Please find the full call for partners here and download the concept note here

 

Report: Decolonising History – A webinar series

Ulrika Stevens EUROCLIO

In April and May 2021, EuroClio hosted a webinar series titled “Decolonising History”, over a five-week period. Sessions took place once a week either on a Friday or on a Tuesday. The webinar series included a keynote lecture, four active workshops, and a final feed forward and exchange session. Mid-series, an additional panel discussion was organised on Saturday 15 May. The webinar series was based on acknowledging our colonial past, examining how it is present in the current curricula, and what role it plays in history and citizenship education. 

During the keynote lecture, a Padlet was introduced. In this Padlet, participants could write about practical steps one can take to decolonise the curriculum. The contents of the Padlet can be categorized into four subgroups:

  • Resources
    • In order to teach about colonisation and its effects diversely, resources are needed. For example, a database from which educators can pick specific topics, would be helpful. Finding resources from multiple sources is time consuming, and often one does not know where to start;
    • Using primary sources of colonised societies;
    • Creating a glossary of decolonisation definitions;
    • Using maps that are not eurocentric;
    • Discover and include non-European pedagogies in education.
  • Practice what you preach
    • Decolonising the curriculum is about multiperspectivity. In order to show how this is important, it has to be a part of the whole lesson. Providing multilingual resources for multilingual classrooms, and encouraging students to show their differences, is crucial.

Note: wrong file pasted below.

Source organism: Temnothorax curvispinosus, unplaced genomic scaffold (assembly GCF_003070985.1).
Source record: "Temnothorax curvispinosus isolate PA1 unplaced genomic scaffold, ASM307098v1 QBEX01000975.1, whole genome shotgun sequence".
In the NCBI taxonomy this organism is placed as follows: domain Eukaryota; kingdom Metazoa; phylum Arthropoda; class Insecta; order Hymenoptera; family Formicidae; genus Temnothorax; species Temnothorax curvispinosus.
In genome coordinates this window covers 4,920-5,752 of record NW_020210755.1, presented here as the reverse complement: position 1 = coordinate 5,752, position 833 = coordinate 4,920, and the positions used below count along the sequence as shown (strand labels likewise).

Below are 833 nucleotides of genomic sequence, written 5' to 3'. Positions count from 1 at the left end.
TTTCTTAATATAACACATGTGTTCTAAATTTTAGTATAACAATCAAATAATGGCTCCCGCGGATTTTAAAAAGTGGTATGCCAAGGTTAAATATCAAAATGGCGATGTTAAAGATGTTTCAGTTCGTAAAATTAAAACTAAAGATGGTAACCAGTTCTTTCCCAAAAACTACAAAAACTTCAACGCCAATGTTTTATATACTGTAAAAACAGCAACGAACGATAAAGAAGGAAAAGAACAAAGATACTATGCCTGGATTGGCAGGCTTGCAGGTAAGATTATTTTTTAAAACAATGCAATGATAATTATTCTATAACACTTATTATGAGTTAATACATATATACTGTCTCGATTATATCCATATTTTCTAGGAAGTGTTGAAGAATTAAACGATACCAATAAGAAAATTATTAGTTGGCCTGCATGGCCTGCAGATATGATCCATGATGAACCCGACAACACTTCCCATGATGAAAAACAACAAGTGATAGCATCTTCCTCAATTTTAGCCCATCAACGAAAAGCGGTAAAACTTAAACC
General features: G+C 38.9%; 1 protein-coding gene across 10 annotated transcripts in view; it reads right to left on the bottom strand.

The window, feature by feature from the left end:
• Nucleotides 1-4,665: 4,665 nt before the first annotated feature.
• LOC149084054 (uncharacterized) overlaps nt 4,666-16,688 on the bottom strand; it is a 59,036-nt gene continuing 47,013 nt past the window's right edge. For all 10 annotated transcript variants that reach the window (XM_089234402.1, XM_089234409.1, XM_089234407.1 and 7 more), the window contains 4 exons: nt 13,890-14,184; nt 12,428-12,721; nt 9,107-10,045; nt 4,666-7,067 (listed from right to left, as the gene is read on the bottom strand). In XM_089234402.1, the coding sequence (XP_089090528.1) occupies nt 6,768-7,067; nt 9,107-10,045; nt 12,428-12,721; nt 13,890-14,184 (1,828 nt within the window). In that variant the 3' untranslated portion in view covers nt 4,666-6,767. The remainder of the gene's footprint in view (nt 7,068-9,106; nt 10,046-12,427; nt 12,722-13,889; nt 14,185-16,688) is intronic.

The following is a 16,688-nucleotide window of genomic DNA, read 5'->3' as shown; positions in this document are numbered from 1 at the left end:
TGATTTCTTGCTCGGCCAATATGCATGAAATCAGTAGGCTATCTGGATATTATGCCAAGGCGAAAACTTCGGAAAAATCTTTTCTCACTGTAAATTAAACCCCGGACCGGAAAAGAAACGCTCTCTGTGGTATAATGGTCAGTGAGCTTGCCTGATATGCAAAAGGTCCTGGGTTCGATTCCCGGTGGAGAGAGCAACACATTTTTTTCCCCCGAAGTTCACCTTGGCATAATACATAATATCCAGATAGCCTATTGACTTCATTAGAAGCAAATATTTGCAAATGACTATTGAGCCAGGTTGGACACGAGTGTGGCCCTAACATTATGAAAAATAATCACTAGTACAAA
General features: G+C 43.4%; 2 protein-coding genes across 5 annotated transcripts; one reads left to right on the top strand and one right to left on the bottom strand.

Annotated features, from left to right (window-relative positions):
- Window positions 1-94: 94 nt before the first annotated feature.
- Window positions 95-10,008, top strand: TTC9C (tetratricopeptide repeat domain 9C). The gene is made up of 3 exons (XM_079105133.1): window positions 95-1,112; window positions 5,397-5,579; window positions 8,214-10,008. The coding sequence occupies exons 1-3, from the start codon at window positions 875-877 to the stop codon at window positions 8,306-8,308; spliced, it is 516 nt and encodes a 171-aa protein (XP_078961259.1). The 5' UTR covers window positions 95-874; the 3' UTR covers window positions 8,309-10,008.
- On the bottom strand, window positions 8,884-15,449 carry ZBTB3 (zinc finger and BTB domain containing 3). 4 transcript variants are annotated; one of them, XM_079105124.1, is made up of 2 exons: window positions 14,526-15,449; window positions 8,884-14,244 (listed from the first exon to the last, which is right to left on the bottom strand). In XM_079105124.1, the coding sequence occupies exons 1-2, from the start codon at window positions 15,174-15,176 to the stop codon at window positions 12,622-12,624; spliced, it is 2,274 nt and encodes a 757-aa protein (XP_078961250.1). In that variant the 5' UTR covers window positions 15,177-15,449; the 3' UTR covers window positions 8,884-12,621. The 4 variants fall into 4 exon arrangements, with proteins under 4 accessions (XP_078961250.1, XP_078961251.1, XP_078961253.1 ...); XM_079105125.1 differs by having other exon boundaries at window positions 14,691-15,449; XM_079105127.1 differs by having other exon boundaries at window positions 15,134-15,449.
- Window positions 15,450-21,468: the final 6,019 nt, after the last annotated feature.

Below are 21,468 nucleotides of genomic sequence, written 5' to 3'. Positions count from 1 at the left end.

• Engaging with students 
    • Discuss with students about current education, and see how they feel about it. Does it fulfill their needs? Are there topics that should be covered, but are currently not focused upon? How does education promote eurocentrism?;
    • Promote critical thinking in the classroom. Make it known that this is only one perspective, and discuss with students how it affects the content.
  • Promote locality
    • Discuss and educate about colonisation on a local level. What is our local history and how has colonisation shaped and affected it?;
    • Acknowledging one’s role in colonialism and discussing its implications.


You can read the whole report here

Call for teaching practices: Heritage and history education

EuroClio is looking for teaching practices that enable students to attain historical competences through the lens of heritage. The practice collection is part of the project Critical History, led by the University of Tallinn in partnership with three other European universities. Current discussions on heritage, and what we as a society choose to remember, cherish or commemorate, does not only help students learn about the past, it also forces them to think about the present and the kind of society we wish to live in. Identifying teaching practices in this field will be an important step in  inspiring colleagues from across Europe and beyond to include heritage in their own history teaching and we hope you can help us!

Do you have a practice to share related to heritage in history education? Perhaps widening the learning environment outside of the classroom? Examples include teaching practices that aim to ‘bring history alive’ offering possibilities for students to experience and connect with history through tangible representations of the past, such as statues, monuments or artwork in the public space. 

We are looking for practices that are low-cost and easy to replicate. Please contact Adriana Fuertes (secretariat@euroclio.eu) with a short description of your teaching practice and we will reach out to you to set up a brief interview. 

The collected practices will be made available on the EuroClio website in a blog format, with a selected number also included in a study guide published at the end of our project. Due credit will always be given to the interviewee. The overall aim of the Critical History project is to prepare future history teachers for a critical history education more attuned to the realities of 21st century societies.  Identifying good teaching practices will be crucial for the success of our project and we thank you in advance for sharing your ideas with us.